Oct 27, 2017


Categories: News, Security

Security Bulletin: CoinHive Malware Exploit

There’s a chance you might have heard of CoinHive: the cryptocurrency mining software that runs in-browser, letting websites do double duty by harnessing the processing power of visitors’ computers. With the CoinHive script incorporated sites don’t just act as a portal for customers, they also mine Monero: a cryptocurrency. CoinHive advocates say this revenue stream could replace some advertising revenue on sites, making for a more streamlined user experience.

Unfortunately, CoinHive has recently been used as a vector for infection for malware, putting both the sites it works through and the users browsing them at risk.

Hackers were able to use log in credentials leaked from Kickstarter in early 2014 to access CoinHive’s Cloudflare account. From there they could alter settings to replace the version of CoinHive running in innocent browser windows with an unauthorised copy that redirected all the coins mined to a single, criminal user.

This means neither the businesses nor CoinHive were benefiting from the mined currency, and users had software they had not consented to operating on their machines. Browser based coin mining is supposed to be a low intensity, background process but there is no guarantee illicit miners will maintain this: higher intensity mining can affect your computer’s performance, and even damage your hardware if it’s not specifically set up for the complex calculations required.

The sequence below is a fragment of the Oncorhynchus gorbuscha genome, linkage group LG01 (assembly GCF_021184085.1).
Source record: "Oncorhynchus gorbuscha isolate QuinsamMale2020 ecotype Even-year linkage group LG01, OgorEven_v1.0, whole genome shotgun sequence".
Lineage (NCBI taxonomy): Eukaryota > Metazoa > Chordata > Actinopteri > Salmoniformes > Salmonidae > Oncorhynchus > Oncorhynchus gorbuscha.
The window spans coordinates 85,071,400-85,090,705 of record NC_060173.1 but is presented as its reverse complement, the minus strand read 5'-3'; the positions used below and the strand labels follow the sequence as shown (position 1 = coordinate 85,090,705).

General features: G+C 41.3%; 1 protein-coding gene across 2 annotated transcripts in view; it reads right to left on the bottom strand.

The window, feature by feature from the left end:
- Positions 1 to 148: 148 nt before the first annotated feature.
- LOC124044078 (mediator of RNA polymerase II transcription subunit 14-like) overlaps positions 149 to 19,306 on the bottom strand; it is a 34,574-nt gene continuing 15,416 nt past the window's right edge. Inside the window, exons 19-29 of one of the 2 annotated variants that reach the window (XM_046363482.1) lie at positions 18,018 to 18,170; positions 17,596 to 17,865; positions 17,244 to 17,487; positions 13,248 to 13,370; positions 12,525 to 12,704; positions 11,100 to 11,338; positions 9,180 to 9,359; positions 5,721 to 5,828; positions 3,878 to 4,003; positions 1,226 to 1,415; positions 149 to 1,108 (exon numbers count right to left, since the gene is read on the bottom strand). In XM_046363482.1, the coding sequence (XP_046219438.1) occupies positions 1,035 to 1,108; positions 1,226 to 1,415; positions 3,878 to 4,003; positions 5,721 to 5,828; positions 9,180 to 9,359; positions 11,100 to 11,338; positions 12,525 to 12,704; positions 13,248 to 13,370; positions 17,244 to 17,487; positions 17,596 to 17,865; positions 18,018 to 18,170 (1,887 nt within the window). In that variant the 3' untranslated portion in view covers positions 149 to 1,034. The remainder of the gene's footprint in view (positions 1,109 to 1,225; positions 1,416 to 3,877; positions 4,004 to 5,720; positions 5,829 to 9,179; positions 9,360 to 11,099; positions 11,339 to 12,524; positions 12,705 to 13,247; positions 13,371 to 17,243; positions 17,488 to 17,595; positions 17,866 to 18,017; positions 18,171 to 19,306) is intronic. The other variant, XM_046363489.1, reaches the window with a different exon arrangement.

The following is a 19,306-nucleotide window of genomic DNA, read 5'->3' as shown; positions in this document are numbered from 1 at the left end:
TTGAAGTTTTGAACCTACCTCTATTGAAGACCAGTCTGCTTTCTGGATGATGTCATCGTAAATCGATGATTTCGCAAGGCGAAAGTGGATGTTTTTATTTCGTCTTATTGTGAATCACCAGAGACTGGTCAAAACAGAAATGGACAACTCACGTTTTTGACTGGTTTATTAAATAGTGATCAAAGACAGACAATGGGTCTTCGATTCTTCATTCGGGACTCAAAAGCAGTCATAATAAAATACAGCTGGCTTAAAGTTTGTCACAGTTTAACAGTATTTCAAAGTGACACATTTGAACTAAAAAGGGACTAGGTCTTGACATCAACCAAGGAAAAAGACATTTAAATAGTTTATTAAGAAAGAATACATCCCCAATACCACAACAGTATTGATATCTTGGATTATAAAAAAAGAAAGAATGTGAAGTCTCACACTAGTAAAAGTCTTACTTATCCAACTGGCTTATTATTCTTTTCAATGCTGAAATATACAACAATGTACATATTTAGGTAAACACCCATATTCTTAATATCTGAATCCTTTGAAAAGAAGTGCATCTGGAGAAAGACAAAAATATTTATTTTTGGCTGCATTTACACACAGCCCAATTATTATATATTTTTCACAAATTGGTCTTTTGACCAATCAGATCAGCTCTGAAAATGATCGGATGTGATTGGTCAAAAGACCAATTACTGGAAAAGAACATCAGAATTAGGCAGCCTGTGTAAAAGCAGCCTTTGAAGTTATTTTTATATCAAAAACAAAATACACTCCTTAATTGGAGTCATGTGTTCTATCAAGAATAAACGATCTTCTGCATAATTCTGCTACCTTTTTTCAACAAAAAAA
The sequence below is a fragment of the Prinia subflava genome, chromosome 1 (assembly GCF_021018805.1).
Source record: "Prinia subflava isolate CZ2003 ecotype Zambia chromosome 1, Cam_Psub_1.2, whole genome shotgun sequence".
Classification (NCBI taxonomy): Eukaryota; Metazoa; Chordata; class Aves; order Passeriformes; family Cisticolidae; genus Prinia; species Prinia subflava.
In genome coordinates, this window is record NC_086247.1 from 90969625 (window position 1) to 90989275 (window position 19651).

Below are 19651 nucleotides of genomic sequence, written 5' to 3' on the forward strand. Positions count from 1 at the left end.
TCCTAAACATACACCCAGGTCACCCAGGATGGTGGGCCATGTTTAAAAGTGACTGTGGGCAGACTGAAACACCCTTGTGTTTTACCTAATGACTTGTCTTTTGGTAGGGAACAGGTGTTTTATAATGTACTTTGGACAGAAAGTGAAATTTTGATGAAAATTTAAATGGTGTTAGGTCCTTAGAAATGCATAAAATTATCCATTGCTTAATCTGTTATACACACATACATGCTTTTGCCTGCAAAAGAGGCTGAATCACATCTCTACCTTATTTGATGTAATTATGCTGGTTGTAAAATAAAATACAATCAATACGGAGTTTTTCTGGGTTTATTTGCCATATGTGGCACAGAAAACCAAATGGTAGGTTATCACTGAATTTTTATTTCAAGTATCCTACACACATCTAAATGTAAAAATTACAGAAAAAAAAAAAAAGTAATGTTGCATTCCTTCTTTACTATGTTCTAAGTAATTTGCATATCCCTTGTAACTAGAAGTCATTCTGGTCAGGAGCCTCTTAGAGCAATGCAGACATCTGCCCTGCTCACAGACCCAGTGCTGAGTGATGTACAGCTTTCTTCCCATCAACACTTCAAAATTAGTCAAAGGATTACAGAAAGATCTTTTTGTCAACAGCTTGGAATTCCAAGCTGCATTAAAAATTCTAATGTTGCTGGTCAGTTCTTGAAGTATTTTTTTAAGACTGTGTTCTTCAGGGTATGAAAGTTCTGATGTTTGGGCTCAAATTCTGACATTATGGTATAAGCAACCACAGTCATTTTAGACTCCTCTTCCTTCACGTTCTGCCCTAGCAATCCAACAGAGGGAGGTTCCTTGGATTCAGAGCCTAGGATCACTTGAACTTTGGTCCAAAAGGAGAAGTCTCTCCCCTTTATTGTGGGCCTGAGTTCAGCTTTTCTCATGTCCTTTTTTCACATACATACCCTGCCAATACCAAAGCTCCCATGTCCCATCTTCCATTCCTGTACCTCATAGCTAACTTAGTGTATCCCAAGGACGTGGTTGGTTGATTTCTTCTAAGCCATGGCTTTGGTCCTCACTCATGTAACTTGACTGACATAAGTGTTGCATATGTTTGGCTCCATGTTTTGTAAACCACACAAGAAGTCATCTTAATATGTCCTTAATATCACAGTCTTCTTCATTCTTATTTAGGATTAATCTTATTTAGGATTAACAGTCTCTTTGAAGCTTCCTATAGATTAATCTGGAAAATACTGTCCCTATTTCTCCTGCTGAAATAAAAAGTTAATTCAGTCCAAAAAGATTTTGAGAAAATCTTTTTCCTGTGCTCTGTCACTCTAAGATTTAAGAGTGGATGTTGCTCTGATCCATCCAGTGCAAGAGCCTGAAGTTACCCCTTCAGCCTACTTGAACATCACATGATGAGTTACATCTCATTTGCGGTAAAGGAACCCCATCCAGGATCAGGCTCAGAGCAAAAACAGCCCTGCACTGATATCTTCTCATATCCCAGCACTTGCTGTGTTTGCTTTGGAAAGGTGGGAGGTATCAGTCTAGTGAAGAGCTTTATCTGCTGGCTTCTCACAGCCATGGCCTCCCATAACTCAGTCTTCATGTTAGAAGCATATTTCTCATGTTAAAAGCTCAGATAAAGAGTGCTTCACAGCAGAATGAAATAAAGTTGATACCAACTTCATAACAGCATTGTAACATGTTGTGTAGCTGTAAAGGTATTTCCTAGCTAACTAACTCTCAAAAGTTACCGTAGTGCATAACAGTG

CoinHive is assuring its users that the security loophole is now closed, and it will be recompensing affected sites for their lost mining time, but this highlights a security issue that’s applicable to everyone.

As well as targeting CoinHive centrally, hackers needed access to individual websites to add the new, corrupted script which is why it’s important for people at every level to maintain good security: not just big service hubs but individual webmasters need to keep their borders secure to prevent bad actors using your information and resources for illicit ends.

To avoid hackers getting access to your accounts, make sure you don’t duplicate your passwords: CoinHive had its software subverted because a three-year-old password on Kickstarter was identical to a contemporary one for an entirely different service.

Make sure you have different passwords for the different accounts: don’t secure your email with the same code as your bank account. If you share passwords between accounts, hackers only have to break the security on your least secure account to get access to everything.

If you need to keep track of a lots of different log ins (and in 2017, who doesn’t?) look into Password Management software, which can help make sure you don’t get locked out of anything, and lets you make even more complicated passwords, avoiding dictionary words and including more punctuation and numerals to make them even harder to hack.